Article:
2022-01-03 Links

Grant Sanderson of 3Blue1Brown YT fame explains convolutions. I had watched part of this video a little while ago, & had put it out of my mind (I’m a nerd but not that much of a nerd, who am I kidding?). Yesterday I came across this paper that predicts micro-spatial economic growth using neural networks, using daytime satellite imagery (as opposed to the nighttime lights that have been used previously), and with better results. The technique they used involves convolutional neural networks, so a good time to go back down that rabbit hole again. I won’t claim to understand it well enough to explain it to someone (yet). Their Github repo is here

Jason Zweig’s 2017 post on “resolutions” was referred to again by Rob Walker (of the Art of Noticing fame). Making some of these my own through the course of this year. A favourite:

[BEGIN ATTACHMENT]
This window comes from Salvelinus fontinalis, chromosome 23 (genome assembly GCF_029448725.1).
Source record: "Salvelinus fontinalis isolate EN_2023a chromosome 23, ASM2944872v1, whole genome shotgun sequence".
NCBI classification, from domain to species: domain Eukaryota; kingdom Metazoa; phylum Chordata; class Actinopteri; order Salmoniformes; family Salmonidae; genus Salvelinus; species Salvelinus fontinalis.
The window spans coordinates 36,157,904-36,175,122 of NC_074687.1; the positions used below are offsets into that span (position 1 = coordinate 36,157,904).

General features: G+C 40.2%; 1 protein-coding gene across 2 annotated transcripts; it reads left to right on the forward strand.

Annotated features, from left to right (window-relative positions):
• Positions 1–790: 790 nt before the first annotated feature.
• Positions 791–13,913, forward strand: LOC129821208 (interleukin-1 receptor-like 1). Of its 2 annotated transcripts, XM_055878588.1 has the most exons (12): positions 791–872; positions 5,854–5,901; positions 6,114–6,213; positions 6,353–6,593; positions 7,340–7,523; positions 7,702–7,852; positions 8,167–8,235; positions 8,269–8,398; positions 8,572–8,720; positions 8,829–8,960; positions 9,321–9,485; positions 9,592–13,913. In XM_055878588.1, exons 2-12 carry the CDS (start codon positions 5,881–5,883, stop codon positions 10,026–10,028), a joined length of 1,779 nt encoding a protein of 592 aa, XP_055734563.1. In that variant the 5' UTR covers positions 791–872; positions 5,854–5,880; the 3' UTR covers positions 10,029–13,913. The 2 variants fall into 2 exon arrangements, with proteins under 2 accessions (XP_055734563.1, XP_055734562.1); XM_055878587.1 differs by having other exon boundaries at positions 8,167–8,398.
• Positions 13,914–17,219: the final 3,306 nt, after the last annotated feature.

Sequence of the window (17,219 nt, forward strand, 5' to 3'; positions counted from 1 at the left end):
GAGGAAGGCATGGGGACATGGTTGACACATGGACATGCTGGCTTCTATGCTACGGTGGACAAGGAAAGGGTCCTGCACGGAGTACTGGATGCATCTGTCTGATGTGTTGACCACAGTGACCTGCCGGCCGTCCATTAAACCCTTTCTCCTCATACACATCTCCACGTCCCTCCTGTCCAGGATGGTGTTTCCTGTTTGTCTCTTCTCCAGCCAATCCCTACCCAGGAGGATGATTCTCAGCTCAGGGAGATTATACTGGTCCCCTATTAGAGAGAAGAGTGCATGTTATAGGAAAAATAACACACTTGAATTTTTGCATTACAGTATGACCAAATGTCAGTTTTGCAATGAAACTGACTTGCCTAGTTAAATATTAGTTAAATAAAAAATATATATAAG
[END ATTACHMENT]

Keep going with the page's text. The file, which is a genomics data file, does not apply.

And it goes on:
Eat more crow. It’s the most nutritious of all brain foods.

Albert Wenger’s “Philosophical Start to 2023“:

try to find middle paths between ignoring threats and despairing about them, between dismissing opportunities and glorifying them, and between asceticism and hedonism.

John Zimmer found a TikTok video of a year3 teacher that had plenty of lessons for public speakers everywhere on the power of a prop.  He also links to a previous post with some excellent examples of using props in corporate presentations.

I’m wrestling with the ideas & arguments that Brink Lindsey posits in his unmissable substack called “The Permanent Problem“. (The line is inspired by the economist John Maynard Keynes’ claim, “for the first time since his creation man will be faced with his real, his permanent problem — how to use his freedom from pressing economic cares, how to occupy the leisure, which science and compound interest will have won for him, to live wisely and agreeably and well.”). In this essay “The Global Fertility Collapse“, he paints a rather grim outlook that has its roots in the successful improvement in living standards of a majority of the world’s population.